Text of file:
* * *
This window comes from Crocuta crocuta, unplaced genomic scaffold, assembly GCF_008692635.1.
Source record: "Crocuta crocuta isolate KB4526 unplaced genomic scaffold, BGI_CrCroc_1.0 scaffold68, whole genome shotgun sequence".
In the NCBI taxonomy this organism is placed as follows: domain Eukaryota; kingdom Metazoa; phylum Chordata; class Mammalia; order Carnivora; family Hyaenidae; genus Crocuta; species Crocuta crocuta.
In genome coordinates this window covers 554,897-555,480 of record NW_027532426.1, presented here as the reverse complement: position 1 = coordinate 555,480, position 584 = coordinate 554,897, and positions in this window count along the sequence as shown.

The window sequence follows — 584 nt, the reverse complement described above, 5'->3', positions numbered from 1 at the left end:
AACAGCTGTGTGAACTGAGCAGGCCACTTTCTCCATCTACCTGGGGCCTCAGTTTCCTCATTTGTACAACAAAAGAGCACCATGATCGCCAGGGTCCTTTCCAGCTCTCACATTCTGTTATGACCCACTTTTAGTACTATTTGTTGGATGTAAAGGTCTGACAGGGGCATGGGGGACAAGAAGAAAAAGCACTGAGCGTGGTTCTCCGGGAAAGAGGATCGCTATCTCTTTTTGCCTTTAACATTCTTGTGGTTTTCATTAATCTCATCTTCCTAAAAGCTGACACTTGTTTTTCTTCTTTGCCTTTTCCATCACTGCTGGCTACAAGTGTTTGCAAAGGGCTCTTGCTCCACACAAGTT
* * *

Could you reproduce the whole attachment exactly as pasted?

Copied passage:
This window comes from Crocuta crocuta, unplaced genomic scaffold, assembly GCF_008692635.1.
Source record: "Crocuta crocuta isolate KB4526 unplaced genomic scaffold, BGI_CrCroc_1.0 scaffold68, whole genome shotgun sequence".
In the NCBI taxonomy this organism is placed as follows: domain Eukaryota; kingdom Metazoa; phylum Chordata; class Mammalia; order Carnivora; family Hyaenidae; genus Crocuta; species Crocuta crocuta.
In genome coordinates this window covers 554,897-555,480 of record NW_027532426.1, presented here as the reverse complement: position 1 = coordinate 555,480, position 584 = coordinate 554,897, and positions in this window count along the sequence as shown.

The window sequence follows — 584 nt, the reverse complement described above, 5'->3', positions numbered from 1 at the left end:
AACAGCTGTGTGAACTGAGCAGGCCACTTTCTCCATCTACCTGGGGCCTCAGTTTCCTCATTTGTACAACAAAAGAGCACCATGATCGCCAGGGTCCTTTCCAGCTCTCACATTCTGTTATGACCCACTTTTAGTACTATTTGTTGGATGTAAAGGTCTGACAGGGGCATGGGGGACAAGAAGAAAAAGCACTGAGCGTGGTTCTCCGGGAAAGAGGATCGCTATCTCTTTTTGCCTTTAACATTCTTGTGGTTTTCATTAATCTCATCTTCCTAAAAGCTGACACTTGTTTTTCTTCTTTGCCTTTTCCATCACTGCTGGCTACAAGTGTTTGCAAAGGGCTCTTGCTCCACACAAGTT